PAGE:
This word-collection workshop constitutes the initial stage of a larger-scale language revitalization effort led by the Pueblo of Acoma with the help of The Language Conservancy (http://www.languageconservancy.org/), a non-profit organization specializing in grassroots-level language preservation and education efforts. The results of the workshop will form the basis of the very first Acoma dictionary and other educational materials.
This Rapid Word Collection workshop was unique for a number of reasons:
1) Acoma does not currently have a spelling convention, and very few native speakers are able to read and write the language. Therefore, four experienced documentary linguists who did not speak the language acted as scribes alongside two native scribes during the collection process. Conventionalizing the spelling system is part of the data processing to be done between June and August 2017.
2) Because of these circumstances, glossing was done in the word-collection groups, simultaneously with the word collection. Since there was only one typist for the workshop, only about 2,200 words were entered into the RWC collection sheet.
3) To be able to check spellings and process the data after the workshop, all sessions were audio- and/or video-recorded.
The workshop was a great community effort and brought together many interested Acoma speakers. It also attracted quite a bit of media attention. There was a story on the local KOAT news (http://www.koat.com/article/pueblo-elders-fighting-to-preserve-their-native-language/9618295), a radio piece on KUNM (http://kunm.org/post/acoma-pueblo-s-emergency-push-save-its-language), and a number of articles in local and state newspapers, such as the Gallup Independent (https://www.usnews.com/news/best-states/new-mexico/articles/2017-05-17/new-mexico-pueblo-attempts-to-save-language-from-extinction).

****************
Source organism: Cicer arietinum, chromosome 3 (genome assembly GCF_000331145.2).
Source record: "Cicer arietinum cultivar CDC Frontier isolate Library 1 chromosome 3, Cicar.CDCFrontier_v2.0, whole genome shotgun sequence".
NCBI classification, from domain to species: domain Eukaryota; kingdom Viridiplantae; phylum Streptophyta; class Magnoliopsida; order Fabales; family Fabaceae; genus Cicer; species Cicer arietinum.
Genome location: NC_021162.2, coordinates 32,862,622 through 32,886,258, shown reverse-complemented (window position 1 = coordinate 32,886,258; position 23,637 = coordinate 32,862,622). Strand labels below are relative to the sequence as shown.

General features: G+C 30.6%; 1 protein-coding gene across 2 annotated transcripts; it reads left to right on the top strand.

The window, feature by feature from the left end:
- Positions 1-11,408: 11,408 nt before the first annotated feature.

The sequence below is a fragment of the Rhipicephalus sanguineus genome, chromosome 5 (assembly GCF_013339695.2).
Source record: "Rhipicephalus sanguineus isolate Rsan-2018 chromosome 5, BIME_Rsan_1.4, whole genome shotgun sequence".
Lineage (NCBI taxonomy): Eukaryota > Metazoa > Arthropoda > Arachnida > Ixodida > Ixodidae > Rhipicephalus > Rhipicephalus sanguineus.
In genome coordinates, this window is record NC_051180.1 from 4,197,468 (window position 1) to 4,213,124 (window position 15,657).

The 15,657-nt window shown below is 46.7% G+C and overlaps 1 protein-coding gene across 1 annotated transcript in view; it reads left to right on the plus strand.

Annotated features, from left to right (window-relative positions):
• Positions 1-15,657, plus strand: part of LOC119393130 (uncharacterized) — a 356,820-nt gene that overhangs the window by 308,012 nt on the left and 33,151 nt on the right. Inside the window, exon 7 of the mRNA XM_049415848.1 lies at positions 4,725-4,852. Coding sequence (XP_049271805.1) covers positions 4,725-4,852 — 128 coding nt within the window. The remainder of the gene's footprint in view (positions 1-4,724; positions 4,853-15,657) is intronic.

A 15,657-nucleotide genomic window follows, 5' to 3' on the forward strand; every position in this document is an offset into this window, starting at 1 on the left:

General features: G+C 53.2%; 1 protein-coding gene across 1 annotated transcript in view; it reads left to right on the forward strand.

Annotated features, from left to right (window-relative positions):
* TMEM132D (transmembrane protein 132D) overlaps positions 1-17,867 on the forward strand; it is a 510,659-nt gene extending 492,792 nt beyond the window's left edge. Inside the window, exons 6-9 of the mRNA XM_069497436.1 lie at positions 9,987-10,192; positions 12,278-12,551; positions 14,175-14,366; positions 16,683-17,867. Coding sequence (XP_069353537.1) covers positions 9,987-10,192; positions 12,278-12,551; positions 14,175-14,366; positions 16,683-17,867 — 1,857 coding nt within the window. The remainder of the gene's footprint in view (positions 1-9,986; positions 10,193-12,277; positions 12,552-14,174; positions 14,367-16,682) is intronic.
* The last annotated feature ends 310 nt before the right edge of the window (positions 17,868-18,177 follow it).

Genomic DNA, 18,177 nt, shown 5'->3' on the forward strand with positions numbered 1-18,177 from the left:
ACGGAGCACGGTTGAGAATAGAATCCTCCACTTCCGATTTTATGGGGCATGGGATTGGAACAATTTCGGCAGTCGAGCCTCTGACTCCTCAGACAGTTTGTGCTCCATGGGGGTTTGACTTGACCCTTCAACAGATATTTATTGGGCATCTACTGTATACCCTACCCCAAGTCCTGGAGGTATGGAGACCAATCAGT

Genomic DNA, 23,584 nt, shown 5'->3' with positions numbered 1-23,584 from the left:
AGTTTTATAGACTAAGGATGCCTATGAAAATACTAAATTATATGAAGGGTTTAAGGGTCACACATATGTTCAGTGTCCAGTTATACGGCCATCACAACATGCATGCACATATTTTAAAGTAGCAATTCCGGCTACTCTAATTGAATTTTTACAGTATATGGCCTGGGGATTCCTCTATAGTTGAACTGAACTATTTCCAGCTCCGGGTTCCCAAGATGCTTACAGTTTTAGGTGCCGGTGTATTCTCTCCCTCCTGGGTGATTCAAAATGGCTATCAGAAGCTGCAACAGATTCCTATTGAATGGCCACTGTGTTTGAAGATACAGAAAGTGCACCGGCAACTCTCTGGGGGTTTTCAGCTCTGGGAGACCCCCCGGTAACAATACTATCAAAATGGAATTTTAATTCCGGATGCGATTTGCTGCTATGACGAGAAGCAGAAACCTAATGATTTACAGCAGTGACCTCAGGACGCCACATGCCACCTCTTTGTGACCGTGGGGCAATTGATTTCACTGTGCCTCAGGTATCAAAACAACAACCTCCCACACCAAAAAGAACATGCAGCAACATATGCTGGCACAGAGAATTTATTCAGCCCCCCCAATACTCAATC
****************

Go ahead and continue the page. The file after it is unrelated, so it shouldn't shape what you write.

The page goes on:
Some speaker sentiments were:
Becky Martin said recalling words also means recalling history. "I could remember where we went to go pray, where we went to go do things, how my grandparents would describe this vast land or something like that," she said.
Martin said the process of remembering makes her feel more connected to her family members. "It’s a very neat—maybe a spiritual—experiment also, because it does bring back memories, talking about the land here." From http://kunm.org/post/acoma-pueblo-s-emergency-push-save-its-language
Joe Aragon said this attempt to save the language is different because they’re creating a written dictionary. "The world has changed so drastically when it comes to communication," he said, "but tradition still matters. It’s urgent that they start to document and teach the language now before too many elders are gone. How many words have they taken with them? How many ideas have they taken with them?" he said. "So we’re the ones that are left, so we’ve got to try and protect what we have right now before any more are gone." From http://kunm.org/post/acoma-pueblo-s-emergency-push-save-its-language
A goal of 10,000 words was set at the beginning of the workshop, which was rather ambitious, considering that only four word-collection groups were expected, given the limited number of individuals who still speak the language fluently. The community was very happy with the final result of 9,321 words, however, and felt a real sense of accomplishment, even though the goal was not reached.